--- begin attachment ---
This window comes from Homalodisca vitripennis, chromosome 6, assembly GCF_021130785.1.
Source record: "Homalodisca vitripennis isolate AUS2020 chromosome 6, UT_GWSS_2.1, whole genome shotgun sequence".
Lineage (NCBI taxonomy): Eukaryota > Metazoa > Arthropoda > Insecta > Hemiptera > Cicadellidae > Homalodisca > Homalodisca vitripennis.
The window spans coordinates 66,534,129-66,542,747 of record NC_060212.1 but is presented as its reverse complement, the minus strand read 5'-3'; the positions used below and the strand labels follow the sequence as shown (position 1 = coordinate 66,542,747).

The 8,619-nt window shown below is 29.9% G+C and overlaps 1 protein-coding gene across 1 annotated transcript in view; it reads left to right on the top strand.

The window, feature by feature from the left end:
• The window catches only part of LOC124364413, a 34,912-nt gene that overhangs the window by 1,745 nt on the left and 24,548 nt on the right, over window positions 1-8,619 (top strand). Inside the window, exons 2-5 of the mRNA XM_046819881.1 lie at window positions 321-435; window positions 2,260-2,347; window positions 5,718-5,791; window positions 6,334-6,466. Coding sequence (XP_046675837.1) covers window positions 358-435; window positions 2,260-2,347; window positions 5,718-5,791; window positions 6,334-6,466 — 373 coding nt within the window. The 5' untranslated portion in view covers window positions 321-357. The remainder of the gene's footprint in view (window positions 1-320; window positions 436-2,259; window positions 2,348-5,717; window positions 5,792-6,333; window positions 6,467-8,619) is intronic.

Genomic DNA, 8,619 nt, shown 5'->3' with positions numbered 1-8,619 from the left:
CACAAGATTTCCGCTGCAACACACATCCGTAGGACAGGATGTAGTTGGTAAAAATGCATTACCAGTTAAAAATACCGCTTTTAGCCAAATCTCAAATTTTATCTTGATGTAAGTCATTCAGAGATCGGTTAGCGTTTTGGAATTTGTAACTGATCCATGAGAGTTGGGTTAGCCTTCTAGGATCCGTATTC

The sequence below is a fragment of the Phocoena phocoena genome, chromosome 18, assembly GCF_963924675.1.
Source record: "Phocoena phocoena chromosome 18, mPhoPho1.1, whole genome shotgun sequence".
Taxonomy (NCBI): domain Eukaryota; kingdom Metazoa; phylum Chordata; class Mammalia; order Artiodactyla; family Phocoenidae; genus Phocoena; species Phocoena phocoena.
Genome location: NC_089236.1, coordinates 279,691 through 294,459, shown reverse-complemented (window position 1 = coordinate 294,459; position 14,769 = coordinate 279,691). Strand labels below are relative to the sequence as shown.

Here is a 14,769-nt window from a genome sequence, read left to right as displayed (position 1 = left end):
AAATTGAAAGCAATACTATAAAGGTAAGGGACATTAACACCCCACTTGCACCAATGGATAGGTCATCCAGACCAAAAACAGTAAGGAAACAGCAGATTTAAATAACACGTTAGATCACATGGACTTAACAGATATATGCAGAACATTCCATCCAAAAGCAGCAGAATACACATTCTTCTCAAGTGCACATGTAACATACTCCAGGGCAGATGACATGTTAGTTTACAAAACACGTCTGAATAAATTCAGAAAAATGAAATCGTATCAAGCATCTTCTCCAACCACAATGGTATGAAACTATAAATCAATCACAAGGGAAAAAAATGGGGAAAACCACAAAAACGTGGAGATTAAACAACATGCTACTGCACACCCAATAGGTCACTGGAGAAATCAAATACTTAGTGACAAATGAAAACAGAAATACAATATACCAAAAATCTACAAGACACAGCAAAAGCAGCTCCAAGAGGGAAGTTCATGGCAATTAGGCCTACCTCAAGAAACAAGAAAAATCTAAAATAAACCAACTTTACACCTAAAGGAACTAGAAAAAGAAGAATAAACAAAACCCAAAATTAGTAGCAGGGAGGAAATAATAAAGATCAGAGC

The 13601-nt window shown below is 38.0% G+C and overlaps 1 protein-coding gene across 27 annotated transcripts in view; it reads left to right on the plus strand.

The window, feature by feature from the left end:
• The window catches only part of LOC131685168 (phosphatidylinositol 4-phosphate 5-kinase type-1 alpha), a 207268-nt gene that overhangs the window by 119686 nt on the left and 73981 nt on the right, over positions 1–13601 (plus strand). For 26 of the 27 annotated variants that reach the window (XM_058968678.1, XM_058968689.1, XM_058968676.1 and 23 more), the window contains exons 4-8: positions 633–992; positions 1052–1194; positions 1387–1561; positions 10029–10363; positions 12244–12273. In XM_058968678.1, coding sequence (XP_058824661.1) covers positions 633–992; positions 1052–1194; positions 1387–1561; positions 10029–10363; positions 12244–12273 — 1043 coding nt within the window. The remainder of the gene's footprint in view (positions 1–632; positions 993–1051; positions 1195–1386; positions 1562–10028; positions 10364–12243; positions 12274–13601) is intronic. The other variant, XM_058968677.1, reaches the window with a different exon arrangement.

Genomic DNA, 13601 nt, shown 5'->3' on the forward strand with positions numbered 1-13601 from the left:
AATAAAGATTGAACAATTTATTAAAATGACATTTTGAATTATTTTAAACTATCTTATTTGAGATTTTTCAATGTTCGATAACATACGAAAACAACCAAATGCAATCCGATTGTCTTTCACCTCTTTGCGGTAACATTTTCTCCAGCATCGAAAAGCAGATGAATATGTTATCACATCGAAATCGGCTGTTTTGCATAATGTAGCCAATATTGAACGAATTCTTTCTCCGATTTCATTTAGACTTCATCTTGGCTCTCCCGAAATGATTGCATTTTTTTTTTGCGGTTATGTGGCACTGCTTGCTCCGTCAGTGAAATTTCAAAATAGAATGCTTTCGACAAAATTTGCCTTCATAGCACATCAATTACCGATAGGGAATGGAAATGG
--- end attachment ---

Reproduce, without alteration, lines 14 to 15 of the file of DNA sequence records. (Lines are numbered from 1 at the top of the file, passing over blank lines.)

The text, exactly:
Here is a 14,769-nt window from a genome sequence, read left to right as displayed (position 1 = left end):
AAATTGAAAGCAATACTATAAAGGTAAGGGACATTAACACCCCACTTGCACCAATGGATAGGTCATCCAGACCAAAAACAGTAAGGAAACAGCAGATTTAAATAACACGTTAGATCACATGGACTTAACAGATATATGCAGAACATTCCATCCAAAAGCAGCAGAATACACATTCTTCTCAAGTGCACATGTAACATACTCCAGGGCAGATGACATGTTAGTTTACAAAACACGTCTGAATAAATTCAGAAAAATGAAATCGTATCAAGCATCTTCTCCAACCACAATGGTATGAAACTATAAATCAATCACAAGGGAAAAAAATGGGGAAAACCACAAAAACGTGGAGATTAAACAACATGCTACTGCACACCCAATAGGTCACTGGAGAAATCAAATACTTAGTGACAAATGAAAACAGAAATACAATATACCAAAAATCTACAAGACACAGCAAAAGCAGCTCCAAGAGGGAAGTTCATGGCAATTAGGCCTACCTCAAGAAACAAGAAAAATCTAAAATAAACCAACTTTACACCTAAAGGAACTAGAAAAAGAAGAATAAACAAAACCCAAAATTAGTAGCAGGGAGGAAATAATAAAGATCAGAGC